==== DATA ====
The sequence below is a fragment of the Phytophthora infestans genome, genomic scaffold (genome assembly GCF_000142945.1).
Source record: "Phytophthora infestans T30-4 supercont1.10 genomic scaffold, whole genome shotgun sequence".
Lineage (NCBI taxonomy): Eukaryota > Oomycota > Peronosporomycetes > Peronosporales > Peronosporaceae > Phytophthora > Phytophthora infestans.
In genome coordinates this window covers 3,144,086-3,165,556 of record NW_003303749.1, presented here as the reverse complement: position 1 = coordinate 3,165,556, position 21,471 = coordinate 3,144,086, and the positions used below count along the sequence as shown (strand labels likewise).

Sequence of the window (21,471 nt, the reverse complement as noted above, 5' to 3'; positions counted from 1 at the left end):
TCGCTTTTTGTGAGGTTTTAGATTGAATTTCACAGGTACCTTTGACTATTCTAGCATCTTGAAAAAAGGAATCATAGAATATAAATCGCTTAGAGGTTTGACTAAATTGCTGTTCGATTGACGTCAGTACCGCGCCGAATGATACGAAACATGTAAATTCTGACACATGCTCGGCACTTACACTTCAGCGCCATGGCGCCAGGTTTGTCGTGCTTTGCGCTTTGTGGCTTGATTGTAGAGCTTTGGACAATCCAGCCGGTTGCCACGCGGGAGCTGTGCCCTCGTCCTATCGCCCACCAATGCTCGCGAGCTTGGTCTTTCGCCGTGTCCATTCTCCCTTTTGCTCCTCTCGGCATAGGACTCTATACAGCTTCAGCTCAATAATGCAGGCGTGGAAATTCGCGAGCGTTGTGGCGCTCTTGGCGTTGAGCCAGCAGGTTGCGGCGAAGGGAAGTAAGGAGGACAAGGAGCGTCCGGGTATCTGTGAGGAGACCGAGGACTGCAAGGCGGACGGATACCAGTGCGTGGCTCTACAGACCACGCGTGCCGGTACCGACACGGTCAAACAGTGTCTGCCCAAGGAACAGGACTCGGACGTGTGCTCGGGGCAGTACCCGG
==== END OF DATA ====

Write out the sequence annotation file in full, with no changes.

The sequence below is a fragment of the Phytophthora infestans genome, genomic scaffold (genome assembly GCF_000142945.1).
Source record: "Phytophthora infestans T30-4 supercont1.10 genomic scaffold, whole genome shotgun sequence".
Lineage (NCBI taxonomy): Eukaryota > Oomycota > Peronosporomycetes > Peronosporales > Peronosporaceae > Phytophthora > Phytophthora infestans.
In genome coordinates this window covers 3,144,086-3,165,556 of record NW_003303749.1, presented here as the reverse complement: position 1 = coordinate 3,165,556, position 21,471 = coordinate 3,144,086, and the positions used below count along the sequence as shown (strand labels likewise).

Sequence of the window (21,471 nt, the reverse complement as noted above, 5' to 3'; positions counted from 1 at the left end):
TCGCTTTTTGTGAGGTTTTAGATTGAATTTCACAGGTACCTTTGACTATTCTAGCATCTTGAAAAAAGGAATCATAGAATATAAATCGCTTAGAGGTTTGACTAAATTGCTGTTCGATTGACGTCAGTACCGCGCCGAATGATACGAAACATGTAAATTCTGACACATGCTCGGCACTTACACTTCAGCGCCATGGCGCCAGGTTTGTCGTGCTTTGCGCTTTGTGGCTTGATTGTAGAGCTTTGGACAATCCAGCCGGTTGCCACGCGGGAGCTGTGCCCTCGTCCTATCGCCCACCAATGCTCGCGAGCTTGGTCTTTCGCCGTGTCCATTCTCCCTTTTGCTCCTCTCGGCATAGGACTCTATACAGCTTCAGCTCAATAATGCAGGCGTGGAAATTCGCGAGCGTTGTGGCGCTCTTGGCGTTGAGCCAGCAGGTTGCGGCGAAGGGAAGTAAGGAGGACAAGGAGCGTCCGGGTATCTGTGAGGAGACCGAGGACTGCAAGGCGGACGGATACCAGTGCGTGGCTCTACAGACCACGCGTGCCGGTACCGACACGGTCAAACAGTGTCTGCCCAAGGAACAGGACTCGGACGTGTGCTCGGGGCAGTACCCGG